On Monday PA Secretary of State Riyad al-Malki declared that “We will never go back and sit again in direct Israeli-Palestinian negotiations.”
A French recognition of a Palestinian state would not be the end of the world. There are vast legal questions as to how a state is formulated. But if multiple European nations jumped on the bandwagon? Or if there were a Security Council resolution demanding that we pull back? Of if BDS increased? Better, he surely believes, to forestall this.
I make one last comment here: As everyone reading this surely knows, Israel’s hasbara (PR) has been abysmal. There are those positioned against us simply because. But there are those who might take different positions if the fact of Israel’s rights were part of the international, diplomatic dialogue.
This must start with Israel, and it is what the Legal Grounds Initiative is addressing: http://israelrights.com . The paradigm of thinking must change, and we are working to make it happen, one step at a time.
If you wish to know more, please contact me privately. I welcome queries.
I began this post with good news and end the same way (emphasis added):
A history textbook to be used in Egyptian schools will discuss the country’s 1979 peace treaty with Israel for the first time, Israel’s Army Radio reports.
The Camp David agreement, and the treaty that resulted from it, will have a dedicated chapter in the book. The chapter, according to the report, is written in a simple, factual manner with phrases such as Egypt and Israel are “ending the state of war” and “each side respecting the sovereignty and independence of the other side.”
Changes do not occur over night, but no one can tell me there are not real and positive changes taking place, in the midst of the chaos and garbage:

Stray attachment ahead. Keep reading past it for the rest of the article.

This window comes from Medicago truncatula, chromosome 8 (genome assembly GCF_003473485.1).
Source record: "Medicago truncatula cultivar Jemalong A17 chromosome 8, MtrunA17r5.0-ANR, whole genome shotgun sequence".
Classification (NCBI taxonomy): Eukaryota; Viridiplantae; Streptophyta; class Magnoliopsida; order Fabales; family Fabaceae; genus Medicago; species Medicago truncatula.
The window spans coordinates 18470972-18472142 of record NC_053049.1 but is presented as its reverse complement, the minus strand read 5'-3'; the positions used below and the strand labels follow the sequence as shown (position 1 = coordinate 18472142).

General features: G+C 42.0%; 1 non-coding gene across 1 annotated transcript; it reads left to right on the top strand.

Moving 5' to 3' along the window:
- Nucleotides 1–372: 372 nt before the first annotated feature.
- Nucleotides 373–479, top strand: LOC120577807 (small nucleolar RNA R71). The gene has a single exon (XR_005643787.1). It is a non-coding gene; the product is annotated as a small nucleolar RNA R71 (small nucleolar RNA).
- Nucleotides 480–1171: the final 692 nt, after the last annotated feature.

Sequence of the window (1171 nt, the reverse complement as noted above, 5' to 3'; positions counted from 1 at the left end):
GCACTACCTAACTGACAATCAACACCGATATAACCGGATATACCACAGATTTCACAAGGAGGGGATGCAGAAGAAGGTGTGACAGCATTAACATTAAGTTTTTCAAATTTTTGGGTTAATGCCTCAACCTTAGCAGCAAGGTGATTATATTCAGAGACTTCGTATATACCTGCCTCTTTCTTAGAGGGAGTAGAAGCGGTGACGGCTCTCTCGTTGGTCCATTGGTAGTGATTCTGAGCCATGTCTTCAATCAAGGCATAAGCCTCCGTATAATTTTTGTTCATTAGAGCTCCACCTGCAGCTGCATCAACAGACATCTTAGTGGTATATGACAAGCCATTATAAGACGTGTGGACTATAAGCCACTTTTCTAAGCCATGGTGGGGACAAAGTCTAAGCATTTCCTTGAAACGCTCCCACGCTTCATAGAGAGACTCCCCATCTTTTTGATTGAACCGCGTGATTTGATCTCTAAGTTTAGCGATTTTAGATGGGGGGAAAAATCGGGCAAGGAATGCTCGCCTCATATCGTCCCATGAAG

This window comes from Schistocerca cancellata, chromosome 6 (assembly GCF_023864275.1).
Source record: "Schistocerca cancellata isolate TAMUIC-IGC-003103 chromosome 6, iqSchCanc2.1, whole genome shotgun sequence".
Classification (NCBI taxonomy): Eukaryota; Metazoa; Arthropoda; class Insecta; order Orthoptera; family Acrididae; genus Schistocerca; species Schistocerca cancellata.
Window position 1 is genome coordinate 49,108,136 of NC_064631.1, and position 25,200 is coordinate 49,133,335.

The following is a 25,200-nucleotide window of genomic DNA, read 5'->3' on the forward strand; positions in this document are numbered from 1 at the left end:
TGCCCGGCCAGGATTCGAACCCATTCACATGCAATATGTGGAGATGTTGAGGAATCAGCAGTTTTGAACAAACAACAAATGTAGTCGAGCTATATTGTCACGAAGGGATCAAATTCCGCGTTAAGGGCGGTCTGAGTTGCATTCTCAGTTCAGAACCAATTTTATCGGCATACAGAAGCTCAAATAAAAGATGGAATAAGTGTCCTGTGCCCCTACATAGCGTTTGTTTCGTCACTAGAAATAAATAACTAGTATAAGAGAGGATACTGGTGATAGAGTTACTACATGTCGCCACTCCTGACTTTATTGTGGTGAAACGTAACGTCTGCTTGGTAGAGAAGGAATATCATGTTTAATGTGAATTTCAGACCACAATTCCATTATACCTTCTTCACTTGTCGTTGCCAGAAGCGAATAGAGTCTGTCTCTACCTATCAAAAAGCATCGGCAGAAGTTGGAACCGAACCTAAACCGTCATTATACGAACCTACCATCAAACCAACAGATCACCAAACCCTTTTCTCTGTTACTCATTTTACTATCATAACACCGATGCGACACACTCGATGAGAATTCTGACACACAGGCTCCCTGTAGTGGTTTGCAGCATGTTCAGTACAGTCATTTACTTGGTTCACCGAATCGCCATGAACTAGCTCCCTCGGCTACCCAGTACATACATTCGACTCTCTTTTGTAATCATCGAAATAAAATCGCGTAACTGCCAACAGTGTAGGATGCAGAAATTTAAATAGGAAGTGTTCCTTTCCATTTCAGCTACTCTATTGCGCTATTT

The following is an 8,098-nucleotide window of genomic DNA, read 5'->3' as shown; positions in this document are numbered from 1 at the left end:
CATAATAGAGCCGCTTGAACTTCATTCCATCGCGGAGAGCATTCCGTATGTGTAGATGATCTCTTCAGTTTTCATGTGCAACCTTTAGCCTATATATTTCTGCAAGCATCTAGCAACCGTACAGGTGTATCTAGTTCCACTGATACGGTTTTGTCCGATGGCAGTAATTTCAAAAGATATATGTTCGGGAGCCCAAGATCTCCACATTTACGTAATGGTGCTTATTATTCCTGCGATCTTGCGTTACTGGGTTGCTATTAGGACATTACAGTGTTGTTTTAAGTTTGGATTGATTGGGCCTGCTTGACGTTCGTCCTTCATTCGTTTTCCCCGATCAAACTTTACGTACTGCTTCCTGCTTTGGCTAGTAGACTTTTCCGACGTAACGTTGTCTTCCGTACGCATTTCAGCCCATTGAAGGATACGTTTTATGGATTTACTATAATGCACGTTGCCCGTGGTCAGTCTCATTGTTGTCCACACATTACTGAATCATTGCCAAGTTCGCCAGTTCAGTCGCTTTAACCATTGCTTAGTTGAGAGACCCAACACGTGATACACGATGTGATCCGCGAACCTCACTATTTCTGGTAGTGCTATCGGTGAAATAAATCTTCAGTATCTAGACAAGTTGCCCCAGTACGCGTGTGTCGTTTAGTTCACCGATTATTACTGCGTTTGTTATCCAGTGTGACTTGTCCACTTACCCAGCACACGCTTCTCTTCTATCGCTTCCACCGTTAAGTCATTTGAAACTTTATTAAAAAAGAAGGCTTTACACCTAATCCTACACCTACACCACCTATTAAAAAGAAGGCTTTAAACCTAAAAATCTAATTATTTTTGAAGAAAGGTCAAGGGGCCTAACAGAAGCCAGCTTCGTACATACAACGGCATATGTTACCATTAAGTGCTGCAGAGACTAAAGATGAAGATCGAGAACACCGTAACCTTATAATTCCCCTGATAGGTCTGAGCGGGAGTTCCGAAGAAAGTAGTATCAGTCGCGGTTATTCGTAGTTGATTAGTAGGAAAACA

This is a heartening story – rich in lessons for us, in spite of its negative aspect (emphasis added):
“Hany Baransi has been serving authentic hummus and falafel in his central Ohio eatery for 27 years, proudly giving diners a taste of his Israeli Christian Arab heritage between bites of rich Mediterranean fare.
“A sign bearing an Arabic greeting—’Ahlan Wa Sahalan’ — hangs prominently near the glass doors of his Nazareth Restaurant & Deli in Columbus, through which passersby can also spot an Israeli flag. Baransi says he has always been outspoken about his Israeli identity, and so when his restaurant was attacked on Thursday evening by a machete-wielding man, he believed it was no coincidence.
“The assailant, identified by police as 30-year-old Mohamed Barry, ‘came in and asked where I was from,’ Baransi told The Tower. While Baransi was at home nursing a headache at the time, one of his employees– a young waitress– told Barry that the owner is from Israel. The man left after he determined that Baransi wasn’t at the restaurant, only to return around 30 minutes later with a machete and start hacking people…
“[Restaurant] employees and patrons fought back and threw chairs at Barry, who fled the eatery after injuring four diners. He led cops on a five-mile chase before his vehicle spun off the road and, armed with his machete and another knife, he lunged at the officers.
“’He yelled “Allahu Akbar” and then he attacked them with the machete and that’s when they shot him and killed him,’ Baransi said…
“’I am a very outspoken Israeli, and I have an Israeli flag in my restaurant,’ added Baransi, who moved to the United States from Haifa in 1983 and said he tries to visit Israel as often as he can. ‘When people [from the Arab community] ask me where I am from, I tell them I am Israeli, I am an Israeli Christian Arab, it’s not like I am Palestinian, and then they start arguing and fighting with me.’
“When asked whether he would consider removing the Israeli flag seen from his restaurant’s entryway as a precaution, Baransi swiftly rejected the idea.
‘Actually I have another flag, and I am going to get a bigger flag, and I am going to get a Star of David necklace and put it on my chest, and I am going to get a tattoo,’ he declared. ‘Honest to God, I am not kidding. They don’t scare me. We are Israelis. We are Israelis. We are resilient, we fight back.
“’We are used to these bastards…We are used to these kinds of attacks, that they hate us just for what we are. They don’t know us, they don’t know anything about us, and they do that. You know, I don’t care if I was an Arab or not, because I am an Israeli, and if you don’t like Israelis you don’t like me.’”
Right on, Hany!
And an unusual musical video:
“Mark Eliyahu combines the unique sounds of musical instruments like the Kamanche and Baglama with biblical themes like King Solomon’s Song of Songs.
“Many Israelis are attuned to culture and appreciate music; Israel has a high number of musicians per-capita.”